Reuters reported yesterday that Kurdish oil is again flowing at a rate of 100,000 b/d. It’s been shut down since April because of a dispute with Baghdad and is only expected to pump until the end of August. The Kurdistan Regional Government (KRG) is waiting for payments from the central government; they say they will halt exports again if payments are not made before September.
“This is a goodwill initiative and we sincerely hope that the federal authorities in Iraq respond positively, making all the outstanding payments due to the IOCs [international oil companies] and implementing all the measures agreed upon between the KRG and the federal government,” a KRG spokesman said last week. The oil is passing through the Kirkuk-Ceyhan pipeline, which we’ve talked about before on this blog.
Energy expert Steve LeVine recently commented on Kurdistan’s prospects for Foreign Policy. On August 1, he argued that international oil companies might soon create an independent state in northern Iraq by pursuing oil deals with the KRG. He points to deals dating back to October, including those signed by Exxon Mobil, Chevron, and Total. Russian major Gazprom signed a similar deal just last week. In total, four majors have now defied Baghdad and bought stakes in Kurdish oil. All of those four rank among the top 10 oil companies in the world if we judge them by market value.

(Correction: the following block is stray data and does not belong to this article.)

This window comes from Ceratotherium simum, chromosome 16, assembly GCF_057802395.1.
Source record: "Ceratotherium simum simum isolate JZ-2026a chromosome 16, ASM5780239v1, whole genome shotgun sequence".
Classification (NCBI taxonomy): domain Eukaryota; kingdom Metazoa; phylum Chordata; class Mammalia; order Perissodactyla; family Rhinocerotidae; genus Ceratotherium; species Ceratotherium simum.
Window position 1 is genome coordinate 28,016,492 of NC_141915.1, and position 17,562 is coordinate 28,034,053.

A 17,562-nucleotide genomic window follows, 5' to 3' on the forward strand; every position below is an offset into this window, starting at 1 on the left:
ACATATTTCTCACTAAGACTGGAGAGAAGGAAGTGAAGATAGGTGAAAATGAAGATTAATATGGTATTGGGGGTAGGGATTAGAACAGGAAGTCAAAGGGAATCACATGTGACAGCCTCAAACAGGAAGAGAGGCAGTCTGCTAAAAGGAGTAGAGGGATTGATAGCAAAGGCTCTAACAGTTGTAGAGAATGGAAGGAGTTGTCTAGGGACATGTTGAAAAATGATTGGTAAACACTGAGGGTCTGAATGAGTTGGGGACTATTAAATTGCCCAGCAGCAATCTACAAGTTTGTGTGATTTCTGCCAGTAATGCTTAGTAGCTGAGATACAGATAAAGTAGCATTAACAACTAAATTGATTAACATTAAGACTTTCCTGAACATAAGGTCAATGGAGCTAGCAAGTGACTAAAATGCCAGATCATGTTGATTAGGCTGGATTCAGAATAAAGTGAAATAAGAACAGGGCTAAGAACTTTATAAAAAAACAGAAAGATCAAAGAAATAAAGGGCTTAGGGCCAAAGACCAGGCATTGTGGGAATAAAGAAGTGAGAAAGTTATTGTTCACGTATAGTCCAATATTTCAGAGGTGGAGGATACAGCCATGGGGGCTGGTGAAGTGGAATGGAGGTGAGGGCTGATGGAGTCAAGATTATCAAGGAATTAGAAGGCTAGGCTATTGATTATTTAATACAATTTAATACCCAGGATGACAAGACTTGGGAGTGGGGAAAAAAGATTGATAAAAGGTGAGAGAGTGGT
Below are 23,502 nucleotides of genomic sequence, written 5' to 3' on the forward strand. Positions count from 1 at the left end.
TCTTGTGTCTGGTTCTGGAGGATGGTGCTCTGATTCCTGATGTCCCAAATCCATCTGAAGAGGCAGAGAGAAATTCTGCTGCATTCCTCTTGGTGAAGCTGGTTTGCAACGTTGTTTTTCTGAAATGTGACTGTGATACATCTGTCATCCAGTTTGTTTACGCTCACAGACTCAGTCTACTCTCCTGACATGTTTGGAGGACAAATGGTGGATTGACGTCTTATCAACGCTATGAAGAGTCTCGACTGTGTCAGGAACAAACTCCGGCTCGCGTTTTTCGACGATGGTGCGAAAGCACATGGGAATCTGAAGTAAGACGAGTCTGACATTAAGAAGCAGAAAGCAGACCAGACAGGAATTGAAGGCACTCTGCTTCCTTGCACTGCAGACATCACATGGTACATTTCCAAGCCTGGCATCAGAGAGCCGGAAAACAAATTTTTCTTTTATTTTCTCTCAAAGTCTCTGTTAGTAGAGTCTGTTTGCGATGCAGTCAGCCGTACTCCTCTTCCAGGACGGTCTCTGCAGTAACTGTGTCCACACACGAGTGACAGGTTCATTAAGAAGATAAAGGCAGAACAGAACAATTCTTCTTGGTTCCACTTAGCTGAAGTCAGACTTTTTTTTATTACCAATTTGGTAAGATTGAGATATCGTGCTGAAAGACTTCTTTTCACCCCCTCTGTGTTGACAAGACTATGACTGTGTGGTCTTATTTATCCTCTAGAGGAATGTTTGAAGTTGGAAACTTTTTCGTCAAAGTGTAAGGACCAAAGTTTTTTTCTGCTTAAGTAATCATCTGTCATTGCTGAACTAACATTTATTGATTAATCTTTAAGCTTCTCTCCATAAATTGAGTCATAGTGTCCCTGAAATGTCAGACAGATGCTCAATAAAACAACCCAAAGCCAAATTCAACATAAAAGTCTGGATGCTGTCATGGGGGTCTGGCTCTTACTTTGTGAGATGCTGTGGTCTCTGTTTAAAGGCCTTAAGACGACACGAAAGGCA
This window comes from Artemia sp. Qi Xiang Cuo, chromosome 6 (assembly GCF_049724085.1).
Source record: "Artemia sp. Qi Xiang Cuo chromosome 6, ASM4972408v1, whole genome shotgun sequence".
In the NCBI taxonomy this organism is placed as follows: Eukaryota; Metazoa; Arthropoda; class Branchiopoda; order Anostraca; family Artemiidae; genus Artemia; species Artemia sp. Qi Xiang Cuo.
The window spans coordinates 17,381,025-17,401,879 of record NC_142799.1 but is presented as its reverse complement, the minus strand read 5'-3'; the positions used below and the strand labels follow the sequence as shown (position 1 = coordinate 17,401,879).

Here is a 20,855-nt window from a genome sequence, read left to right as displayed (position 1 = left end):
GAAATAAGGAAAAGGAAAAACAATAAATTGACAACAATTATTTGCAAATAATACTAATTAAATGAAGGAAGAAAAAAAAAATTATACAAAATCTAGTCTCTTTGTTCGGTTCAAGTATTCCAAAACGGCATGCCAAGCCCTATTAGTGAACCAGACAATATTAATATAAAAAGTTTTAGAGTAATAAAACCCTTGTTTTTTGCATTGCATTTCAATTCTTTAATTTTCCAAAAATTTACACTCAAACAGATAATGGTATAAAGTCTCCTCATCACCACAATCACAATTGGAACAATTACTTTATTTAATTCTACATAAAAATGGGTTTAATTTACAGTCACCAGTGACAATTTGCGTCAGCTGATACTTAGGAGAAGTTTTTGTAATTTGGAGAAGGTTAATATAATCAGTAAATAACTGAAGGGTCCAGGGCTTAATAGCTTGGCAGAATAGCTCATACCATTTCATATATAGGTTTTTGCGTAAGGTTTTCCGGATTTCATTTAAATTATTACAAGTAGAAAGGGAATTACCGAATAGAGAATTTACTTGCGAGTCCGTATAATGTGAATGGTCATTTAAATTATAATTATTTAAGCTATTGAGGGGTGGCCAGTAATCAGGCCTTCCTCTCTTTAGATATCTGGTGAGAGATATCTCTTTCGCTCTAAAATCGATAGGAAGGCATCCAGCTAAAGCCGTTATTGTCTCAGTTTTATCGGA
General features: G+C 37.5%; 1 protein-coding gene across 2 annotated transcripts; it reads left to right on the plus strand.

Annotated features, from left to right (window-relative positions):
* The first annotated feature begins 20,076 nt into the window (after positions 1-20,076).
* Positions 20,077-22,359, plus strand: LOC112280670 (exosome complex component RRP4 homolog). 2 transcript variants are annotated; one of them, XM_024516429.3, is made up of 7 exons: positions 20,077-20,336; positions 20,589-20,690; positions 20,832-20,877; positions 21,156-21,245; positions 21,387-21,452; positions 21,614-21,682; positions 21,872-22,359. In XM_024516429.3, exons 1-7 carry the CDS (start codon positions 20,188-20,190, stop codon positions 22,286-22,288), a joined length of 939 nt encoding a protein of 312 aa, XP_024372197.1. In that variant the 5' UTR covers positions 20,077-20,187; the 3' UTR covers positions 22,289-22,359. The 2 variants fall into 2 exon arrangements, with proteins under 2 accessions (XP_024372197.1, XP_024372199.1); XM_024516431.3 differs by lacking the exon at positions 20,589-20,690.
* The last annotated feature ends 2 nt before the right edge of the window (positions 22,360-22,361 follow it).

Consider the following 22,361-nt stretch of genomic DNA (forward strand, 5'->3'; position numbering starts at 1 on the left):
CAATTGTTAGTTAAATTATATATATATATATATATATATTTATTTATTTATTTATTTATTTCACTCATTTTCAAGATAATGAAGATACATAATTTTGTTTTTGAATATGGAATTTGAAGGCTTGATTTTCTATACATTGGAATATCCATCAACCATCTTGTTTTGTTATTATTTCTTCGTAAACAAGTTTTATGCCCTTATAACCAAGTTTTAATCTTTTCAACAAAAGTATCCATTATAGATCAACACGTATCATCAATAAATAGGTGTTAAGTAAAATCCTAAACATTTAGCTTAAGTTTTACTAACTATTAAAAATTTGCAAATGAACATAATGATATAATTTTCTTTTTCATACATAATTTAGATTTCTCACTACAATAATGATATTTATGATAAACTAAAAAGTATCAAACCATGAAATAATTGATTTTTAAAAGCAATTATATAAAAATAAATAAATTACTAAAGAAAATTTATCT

LeVine is right when he says, “Foreign oil companies are exasperated with Baghdad’s stinginess and allured by the Kurds’ more liberal terms for oil contracts.” He also stresses that these companies are risking huge investments in southern Iraq when they do deals with the north. Companies like Exxon, for instance, have been blacklisted by the central government as punishment. LeVine goes on to argue that, if this trend continues, then “it would mark, as far as I recall, the first time that oil companies have been principal actors in a nation becoming effectively autonomous.”
The article quickly passes over the thorny–but critical–issue of export capacity, however. As LeVine writes: “When [new deals] combined with the Kurdish authorities’ already-existing plans to build independent oil and natural gas export pipelines out of Kurdistan that avoid the Arab regions of Iraq entirely, the oil deals look increasingly like a robust, commercial-led carving out of the region as a stand-alone entity. Some might call it another substantial piece of the puzzle toward the creation of the Kurds’ longstanding national dream — a state of their own.”